Back at The Saratoga, where the last four designers showcased their latest collections, Haute Chocolate, Brennan Manuel, Fair Fit and Andrea Loest…..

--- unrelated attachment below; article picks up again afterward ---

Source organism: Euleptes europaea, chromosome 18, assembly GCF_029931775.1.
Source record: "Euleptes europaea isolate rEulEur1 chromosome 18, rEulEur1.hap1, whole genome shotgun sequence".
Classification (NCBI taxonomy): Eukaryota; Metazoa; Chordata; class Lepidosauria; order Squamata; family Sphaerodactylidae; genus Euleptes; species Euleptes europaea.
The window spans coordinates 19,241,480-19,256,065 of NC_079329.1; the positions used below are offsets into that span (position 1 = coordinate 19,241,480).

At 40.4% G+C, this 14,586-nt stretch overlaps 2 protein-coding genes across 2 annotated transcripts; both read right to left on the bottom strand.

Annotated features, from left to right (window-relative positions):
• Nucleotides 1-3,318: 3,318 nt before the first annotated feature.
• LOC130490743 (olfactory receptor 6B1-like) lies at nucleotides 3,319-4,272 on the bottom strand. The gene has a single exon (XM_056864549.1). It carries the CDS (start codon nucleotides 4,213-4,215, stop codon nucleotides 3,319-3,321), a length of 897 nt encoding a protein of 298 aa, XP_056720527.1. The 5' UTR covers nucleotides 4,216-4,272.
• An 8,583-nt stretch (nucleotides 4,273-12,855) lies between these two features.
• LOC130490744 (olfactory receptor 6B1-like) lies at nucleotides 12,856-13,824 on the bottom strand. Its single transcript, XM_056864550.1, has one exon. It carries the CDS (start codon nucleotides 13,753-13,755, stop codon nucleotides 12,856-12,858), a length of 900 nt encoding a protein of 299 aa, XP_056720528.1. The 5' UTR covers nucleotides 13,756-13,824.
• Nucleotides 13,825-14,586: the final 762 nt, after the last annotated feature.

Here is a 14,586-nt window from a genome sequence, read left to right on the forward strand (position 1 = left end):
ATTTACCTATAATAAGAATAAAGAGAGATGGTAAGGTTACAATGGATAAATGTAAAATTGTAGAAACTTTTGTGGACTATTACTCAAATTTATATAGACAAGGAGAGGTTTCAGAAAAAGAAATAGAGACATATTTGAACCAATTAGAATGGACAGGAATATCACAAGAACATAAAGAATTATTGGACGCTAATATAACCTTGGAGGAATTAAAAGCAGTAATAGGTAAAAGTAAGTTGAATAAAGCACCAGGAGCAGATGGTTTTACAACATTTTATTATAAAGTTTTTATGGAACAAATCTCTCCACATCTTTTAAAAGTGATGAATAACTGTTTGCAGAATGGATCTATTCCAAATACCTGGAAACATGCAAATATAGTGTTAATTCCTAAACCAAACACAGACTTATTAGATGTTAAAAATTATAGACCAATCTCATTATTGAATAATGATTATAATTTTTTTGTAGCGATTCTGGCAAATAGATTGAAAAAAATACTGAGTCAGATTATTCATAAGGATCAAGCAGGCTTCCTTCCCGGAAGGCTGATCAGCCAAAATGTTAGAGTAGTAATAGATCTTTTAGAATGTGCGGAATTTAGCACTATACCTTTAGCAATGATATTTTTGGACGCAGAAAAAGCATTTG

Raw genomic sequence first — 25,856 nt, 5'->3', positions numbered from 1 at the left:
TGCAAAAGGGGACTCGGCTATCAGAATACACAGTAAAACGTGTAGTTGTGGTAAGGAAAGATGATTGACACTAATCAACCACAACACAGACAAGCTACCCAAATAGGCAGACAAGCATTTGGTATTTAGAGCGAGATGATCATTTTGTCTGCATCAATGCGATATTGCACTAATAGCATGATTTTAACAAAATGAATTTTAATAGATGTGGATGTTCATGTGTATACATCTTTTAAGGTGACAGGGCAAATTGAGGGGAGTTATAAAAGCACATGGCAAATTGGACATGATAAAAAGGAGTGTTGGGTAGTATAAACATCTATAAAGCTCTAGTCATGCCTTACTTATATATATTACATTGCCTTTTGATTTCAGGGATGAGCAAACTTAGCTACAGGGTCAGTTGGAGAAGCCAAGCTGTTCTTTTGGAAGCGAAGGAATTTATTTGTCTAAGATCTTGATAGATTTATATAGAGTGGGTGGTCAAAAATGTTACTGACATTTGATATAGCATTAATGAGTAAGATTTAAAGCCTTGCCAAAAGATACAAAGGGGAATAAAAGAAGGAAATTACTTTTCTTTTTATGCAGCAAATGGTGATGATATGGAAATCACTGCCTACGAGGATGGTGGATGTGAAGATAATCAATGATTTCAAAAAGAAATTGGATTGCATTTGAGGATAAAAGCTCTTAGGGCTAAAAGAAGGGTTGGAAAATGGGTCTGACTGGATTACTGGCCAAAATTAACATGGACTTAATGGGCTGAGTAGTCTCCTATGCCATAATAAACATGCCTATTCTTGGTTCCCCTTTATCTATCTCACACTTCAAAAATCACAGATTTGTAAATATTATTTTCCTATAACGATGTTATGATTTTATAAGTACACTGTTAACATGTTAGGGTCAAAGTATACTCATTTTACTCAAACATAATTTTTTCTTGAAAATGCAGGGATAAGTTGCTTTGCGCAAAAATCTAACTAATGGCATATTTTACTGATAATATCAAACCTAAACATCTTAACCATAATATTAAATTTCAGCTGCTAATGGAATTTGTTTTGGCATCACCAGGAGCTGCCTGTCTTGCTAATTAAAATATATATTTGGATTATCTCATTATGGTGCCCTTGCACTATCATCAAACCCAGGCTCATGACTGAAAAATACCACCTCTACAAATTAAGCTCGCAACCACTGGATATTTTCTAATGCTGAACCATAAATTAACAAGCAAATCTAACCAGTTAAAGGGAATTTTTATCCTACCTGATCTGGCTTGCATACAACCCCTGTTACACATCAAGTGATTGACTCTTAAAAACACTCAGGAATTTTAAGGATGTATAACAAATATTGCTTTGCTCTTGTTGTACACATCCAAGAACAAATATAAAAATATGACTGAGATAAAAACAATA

I had the fortunate opportunity to meet up with Haute Chocolate designer Terysa over beignets and did some sightseeing in the French Quarter before we both had to head back to the hotel to get ready for that evening’s shows. It was after a fateful sewing class in high school that she was hooked on designing clothing and since then, she was been doing custom orders. She launched the company in Spring 2011 and hasn’t looked back. Her S/S13 collection, which consisted of simple, yet chic dresses and suits that was inspired by the woman she’s always aspired to be. She continues explaining, “She’s very very chic, with subtle hints of sexy. I’ve been a lover of color for as long as I can remember so I definitely added tons of little elements of me into this collection – I also didn’t want to focus on defining curves this season, but I did want to accentuate them – so I also added into tiny details to draw a little attention to them.” I loved that this collection was versatile and that you could wear it to the office and then add the right accessories and go straight to a party. There were a few pieces that were classic silhouettes, but when the model turned to reveal the back, I was surprised with feminine features such as bows, a cut-out back or a plunging back. I also thought that the giant crystal spider brooch was a nice addition to the skirt suit- a great start to the show. Terysa has also informed me that she is doing a ’12 Days of Christmas’ giveaway, which started Monday the 10th and goes through the 21st. So be sure to not only check out shophautechocolate.com, but also follow the brand on Facebook and Twitter to see what she’s giving away.